Update from St Aloysius, Uganda
By Pat Johnson, Head of Chemistry at Mayfield (1992 – 2000)
Click on the image to the right or here to read the original article from the Old Cornelian, Spring 2010.
It is now two years since my Letter from another world – Uganda appeared in The Old Cornelian. Since then much progress has been made on the St Aloysius Kitanga Science project, in part thanks to one of my former chemistry students, Dr Ruth-Maria Leiber (Class of 1993). Ruth-Maria, who is now a successful biochemist working on medical diagnostic techniques in Switzerland, wanted to offer African girls the opportunity to enjoy an education like the one she had, and she sent a generous donation with which much has been achieved.
When I last wrote there was only one girls’ school offering O levels in the huge Kabale area - St Aloysius Kitanga Girls Secondary School where about 200 girls could board and study. Since then another girls’ school, St Teresa Girls’ College, has taken their first O levels, coming top in the impoverished neighbouring Kanungu district. St Teresa’s, about 4 hours’ drive from St Aloysius on terrible mud roads, was founded and funded by a woman Member of Parliament in the Ugandan Government, to help educate women from her own village. In February 2011 they started teaching A levels, and hope to have a Sixth Form of around 100 in 2012. A very good Chemistry department has been set up there with the help of my colleague. Jean. A level Sciences are a strength, as is English Literature.
After discussion with Ruth-Maria it was decided that both girls’ schools should benefit from her donation; however Ruth-Maria was also enthusiastic about the idea of awarding scholarships for promising scientists to proceed to St Teresa’s for A level study. Two scholarships were awarded to St Aloysius girls and two to St Teresa’s.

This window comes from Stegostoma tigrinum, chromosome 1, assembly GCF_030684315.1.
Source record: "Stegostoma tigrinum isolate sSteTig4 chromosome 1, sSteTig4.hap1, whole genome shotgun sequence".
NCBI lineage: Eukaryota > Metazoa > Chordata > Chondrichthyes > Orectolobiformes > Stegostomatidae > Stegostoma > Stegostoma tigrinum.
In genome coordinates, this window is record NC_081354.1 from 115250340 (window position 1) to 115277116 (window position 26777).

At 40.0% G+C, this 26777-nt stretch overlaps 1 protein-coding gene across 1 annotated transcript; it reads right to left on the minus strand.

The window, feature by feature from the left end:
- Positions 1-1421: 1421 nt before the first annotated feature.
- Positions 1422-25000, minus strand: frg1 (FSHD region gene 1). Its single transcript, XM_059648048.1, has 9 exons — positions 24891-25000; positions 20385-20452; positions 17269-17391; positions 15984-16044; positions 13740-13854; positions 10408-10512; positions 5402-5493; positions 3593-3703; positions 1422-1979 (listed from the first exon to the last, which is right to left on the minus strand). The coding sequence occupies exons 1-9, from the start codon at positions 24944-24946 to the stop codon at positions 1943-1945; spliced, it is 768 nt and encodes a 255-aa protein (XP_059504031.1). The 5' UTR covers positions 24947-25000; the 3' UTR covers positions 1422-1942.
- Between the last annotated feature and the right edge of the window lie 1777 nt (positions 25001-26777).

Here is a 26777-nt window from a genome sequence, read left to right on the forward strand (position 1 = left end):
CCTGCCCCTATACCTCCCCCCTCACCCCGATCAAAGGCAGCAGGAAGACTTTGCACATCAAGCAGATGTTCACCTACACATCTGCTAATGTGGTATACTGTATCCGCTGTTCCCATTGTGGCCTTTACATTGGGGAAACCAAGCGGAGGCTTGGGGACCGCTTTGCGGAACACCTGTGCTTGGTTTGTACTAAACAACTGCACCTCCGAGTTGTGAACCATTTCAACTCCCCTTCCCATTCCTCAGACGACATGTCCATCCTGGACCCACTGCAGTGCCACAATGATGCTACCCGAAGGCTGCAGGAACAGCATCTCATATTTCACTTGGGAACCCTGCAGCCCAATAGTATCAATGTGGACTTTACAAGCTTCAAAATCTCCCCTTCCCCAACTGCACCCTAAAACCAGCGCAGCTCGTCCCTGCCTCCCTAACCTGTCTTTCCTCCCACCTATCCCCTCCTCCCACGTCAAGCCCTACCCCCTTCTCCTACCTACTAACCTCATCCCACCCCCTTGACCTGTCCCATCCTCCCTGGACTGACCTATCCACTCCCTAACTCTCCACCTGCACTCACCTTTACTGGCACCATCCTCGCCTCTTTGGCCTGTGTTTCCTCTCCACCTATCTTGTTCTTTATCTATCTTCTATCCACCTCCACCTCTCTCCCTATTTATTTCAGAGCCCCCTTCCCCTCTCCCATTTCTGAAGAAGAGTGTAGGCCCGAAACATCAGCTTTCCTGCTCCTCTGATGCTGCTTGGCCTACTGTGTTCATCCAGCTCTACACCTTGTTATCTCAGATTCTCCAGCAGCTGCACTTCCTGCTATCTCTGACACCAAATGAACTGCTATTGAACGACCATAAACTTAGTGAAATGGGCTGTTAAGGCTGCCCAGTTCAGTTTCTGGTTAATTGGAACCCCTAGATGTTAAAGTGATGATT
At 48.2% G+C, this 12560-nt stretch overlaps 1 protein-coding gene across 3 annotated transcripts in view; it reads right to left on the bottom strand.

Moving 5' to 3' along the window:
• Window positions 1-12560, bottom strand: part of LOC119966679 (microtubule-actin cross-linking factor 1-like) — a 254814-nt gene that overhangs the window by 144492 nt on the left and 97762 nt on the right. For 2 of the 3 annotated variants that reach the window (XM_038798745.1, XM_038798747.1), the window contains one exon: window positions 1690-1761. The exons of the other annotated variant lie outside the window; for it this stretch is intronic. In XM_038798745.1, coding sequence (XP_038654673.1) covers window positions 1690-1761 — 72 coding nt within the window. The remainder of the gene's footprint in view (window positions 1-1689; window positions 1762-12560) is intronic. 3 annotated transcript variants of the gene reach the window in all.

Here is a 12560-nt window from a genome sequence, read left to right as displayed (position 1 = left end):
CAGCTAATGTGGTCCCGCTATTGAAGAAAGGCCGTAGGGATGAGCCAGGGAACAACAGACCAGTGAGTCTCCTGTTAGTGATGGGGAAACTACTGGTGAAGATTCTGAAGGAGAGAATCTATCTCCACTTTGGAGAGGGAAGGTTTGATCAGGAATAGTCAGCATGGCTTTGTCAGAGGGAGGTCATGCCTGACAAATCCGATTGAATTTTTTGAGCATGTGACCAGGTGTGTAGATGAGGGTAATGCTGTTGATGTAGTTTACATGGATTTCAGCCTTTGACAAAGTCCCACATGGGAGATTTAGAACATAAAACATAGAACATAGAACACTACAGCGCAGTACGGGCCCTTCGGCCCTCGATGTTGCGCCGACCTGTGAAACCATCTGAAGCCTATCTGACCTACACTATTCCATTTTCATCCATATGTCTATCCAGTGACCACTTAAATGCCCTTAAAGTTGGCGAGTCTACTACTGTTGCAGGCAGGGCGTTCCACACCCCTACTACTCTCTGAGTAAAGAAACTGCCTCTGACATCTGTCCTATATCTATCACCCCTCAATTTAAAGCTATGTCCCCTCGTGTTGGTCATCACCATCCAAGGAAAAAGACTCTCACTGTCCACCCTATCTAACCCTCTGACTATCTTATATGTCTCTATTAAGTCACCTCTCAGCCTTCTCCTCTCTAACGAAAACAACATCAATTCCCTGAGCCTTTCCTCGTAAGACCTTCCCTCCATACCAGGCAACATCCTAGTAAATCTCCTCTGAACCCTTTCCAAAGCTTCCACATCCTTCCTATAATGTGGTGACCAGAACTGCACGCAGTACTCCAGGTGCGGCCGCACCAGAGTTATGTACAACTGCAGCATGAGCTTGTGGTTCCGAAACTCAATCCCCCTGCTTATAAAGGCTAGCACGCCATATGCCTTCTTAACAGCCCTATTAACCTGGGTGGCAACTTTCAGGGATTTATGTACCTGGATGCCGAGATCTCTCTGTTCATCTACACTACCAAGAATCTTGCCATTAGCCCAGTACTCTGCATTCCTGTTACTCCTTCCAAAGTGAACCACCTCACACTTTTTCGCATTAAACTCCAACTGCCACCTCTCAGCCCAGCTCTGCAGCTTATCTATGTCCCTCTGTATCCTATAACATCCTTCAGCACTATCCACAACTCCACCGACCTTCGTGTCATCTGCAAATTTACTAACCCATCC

Time has passed and the first four scholars have completed their first year of A level study. The second lab at St Aloysius has been converted from a shell to a fully finished and furnished teaching room that can accommodate 60 students. A charitable donation from another source has meant that solar panels could be installed, and has paid for the installation of lighting and power in both labs thus extending the scope for teaching as well as the length of time that these teaching spaces can be in use. A whole floor has been added to the main building at St Teresa’s allowing the provision of four more large classrooms.
The next venture for St Aloysius is the provision of a vocational studies block where less academic girls and local women will be able to study tailoring, knitting, IT and home management; so far the walls are in place and funds reserved for a roof.
The work in Uganda is of course endless but so far much has been achieved. If you would like to join Ruth-Maria in helping African girls, perhaps by sending enough to set up another scholarship – in any subject – or to help with the building programme you will earn the endless gratitude of these hard working young women. My colleagues and I do all we can to make sure any donations are put to proper use. The schools do not expect us to do everything but try to work in partnership; using allowances they get from the Ministry and contributions from the parents to achieve any improvements. They are even making their own bricks!
The work in Uganda is of course endless but so far much has been achieved. If you would like to join Ruth-Maria in helping African girls, perhaps by sending enough to set up another scholarship – in any subject – or to help with the building programme you will earn the endless gratitude of these hard working young women.